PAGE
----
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EMI granted injunction over website for alleged illegal sales of Beatles tracks

Written by Andre Yoskowitz (Google+) @ 05 Nov 2009 19:41

EMI granted injunction over website for alleged illegal sales of Beatles tracks The Big 4 record label EMI sued Bluebeat.com this week, claiming the site is selling unauthorized digital copies of the Beatles albums.
The site sells each track for $0.25 but EMI says they have "not authorized content to be sold on Bluebeat.com."

Bluebeat garnered the attention of the label and curious downloaders because the Beatles tracks have never been officially been digitized, and certainly would not sell for 25 cents when all other tracks on iTunes sell for $1.

Perhaps just as notably, Bluebeat allows for free streaming of some tracks, including those by the Beatles.

Bluebeat, in their defense, say that they actually own the tracks and the copyrights for those tracks. What? MRT, the parent company behind Bluebeat, says they ran the Beatles tracks through psycho-acoustic simulation and added new pictures to the MP3s, thus making them completely new pieces of media. Media of which they own the copyrights for.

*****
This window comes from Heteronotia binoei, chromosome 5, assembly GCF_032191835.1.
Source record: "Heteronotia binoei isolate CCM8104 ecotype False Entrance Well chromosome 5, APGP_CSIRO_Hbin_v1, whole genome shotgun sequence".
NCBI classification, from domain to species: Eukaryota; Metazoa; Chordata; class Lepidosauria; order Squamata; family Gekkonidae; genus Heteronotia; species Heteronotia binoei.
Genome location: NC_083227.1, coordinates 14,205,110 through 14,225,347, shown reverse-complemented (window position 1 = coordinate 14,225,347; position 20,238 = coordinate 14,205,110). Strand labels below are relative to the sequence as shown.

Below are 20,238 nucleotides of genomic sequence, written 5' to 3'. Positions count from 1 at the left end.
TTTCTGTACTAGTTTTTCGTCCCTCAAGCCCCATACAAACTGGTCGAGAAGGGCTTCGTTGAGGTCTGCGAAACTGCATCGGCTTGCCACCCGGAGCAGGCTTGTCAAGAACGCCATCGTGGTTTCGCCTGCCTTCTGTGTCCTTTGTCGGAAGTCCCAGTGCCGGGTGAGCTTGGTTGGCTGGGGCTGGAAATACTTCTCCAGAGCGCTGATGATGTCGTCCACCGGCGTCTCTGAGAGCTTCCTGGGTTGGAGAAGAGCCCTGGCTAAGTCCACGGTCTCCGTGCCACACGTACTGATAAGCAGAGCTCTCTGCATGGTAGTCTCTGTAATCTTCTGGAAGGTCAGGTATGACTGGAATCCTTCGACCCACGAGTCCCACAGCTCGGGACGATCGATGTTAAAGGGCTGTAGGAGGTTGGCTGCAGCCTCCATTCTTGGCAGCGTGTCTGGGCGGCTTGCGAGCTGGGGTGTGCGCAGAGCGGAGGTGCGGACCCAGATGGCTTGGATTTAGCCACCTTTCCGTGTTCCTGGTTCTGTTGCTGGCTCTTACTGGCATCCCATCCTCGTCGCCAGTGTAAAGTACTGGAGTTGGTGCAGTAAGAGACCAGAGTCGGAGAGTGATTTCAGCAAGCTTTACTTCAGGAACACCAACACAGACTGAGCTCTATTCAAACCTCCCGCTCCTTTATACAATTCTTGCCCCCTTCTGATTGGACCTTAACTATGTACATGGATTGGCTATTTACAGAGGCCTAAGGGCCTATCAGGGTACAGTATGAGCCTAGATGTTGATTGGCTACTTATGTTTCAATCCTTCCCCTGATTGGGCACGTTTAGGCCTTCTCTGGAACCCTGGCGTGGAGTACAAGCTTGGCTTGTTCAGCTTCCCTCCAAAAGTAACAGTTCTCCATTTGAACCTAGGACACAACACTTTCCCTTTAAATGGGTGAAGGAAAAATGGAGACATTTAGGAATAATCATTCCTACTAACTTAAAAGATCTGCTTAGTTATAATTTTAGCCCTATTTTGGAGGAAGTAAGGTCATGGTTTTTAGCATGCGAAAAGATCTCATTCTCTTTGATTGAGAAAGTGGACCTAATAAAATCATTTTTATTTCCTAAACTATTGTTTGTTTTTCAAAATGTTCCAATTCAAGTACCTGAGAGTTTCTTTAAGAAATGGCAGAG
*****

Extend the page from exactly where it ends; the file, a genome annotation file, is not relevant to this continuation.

For those confused, (everyone), "Psychoacoustic simulations are a synthetic creation of that series of sounds which best expresses the way I believe a particular melody should be heard as a live performance," says MRT CEO Hank Risan.

Today, a federal judge has ruled in favor of EMI and granted the label a temporary restraining order against Bluebeat and MRT. Judge Walter almost immediately agreed that Bluebeat was not selling new tracks, just copyrighted materials run through "psycho-acoustic simulation."

The judge also tore apart their other argument of having all new "audio visual work" by saying (via Ars): "However, as one court obviously pointed out. [Defendant] cannot invalidate the copyright of an independent and preexisting sound recording, simply by incorporating that sound recording into an audiovisual work.'"

He continued, while ruling in favor of EMI: "Furthermore, by offering below-the-market-value downloads of Plaintiffs’ Recordings, as well as free digital streaming transmissions of Plaintiffs’ Recordings, Defendants’ actions can cause irreparable damage to the perceived value of Plaintiffs’ music and to Plaintiffs’ digital distribution strategies and relationships."

First trial date is November 20th.

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